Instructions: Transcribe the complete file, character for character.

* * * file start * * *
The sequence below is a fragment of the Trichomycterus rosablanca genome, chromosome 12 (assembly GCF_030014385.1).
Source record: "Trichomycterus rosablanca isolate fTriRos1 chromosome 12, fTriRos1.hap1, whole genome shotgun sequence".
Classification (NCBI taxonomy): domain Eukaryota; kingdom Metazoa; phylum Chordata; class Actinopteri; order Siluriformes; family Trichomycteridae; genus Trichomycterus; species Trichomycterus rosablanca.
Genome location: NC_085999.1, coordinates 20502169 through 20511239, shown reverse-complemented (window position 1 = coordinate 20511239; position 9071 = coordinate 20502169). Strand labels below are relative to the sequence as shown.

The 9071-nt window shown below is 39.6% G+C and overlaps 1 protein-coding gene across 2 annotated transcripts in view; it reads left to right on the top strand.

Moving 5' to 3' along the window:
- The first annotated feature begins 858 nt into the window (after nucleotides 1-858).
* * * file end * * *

The sequence below is a fragment of the Trichomycterus rosablanca genome, chromosome 12 (assembly GCF_030014385.1).
Source record: "Trichomycterus rosablanca isolate fTriRos1 chromosome 12, fTriRos1.hap1, whole genome shotgun sequence".
Classification (NCBI taxonomy): domain Eukaryota; kingdom Metazoa; phylum Chordata; class Actinopteri; order Siluriformes; family Trichomycteridae; genus Trichomycterus; species Trichomycterus rosablanca.
Genome location: NC_085999.1, coordinates 20502169 through 20511239, shown reverse-complemented (window position 1 = coordinate 20511239; position 9071 = coordinate 20502169). Strand labels below are relative to the sequence as shown.

The 9071-nt window shown below is 39.6% G+C and overlaps 1 protein-coding gene across 2 annotated transcripts in view; it reads left to right on the top strand.

Moving 5' to 3' along the window:
- The first annotated feature begins 858 nt into the window (after nucleotides 1-858).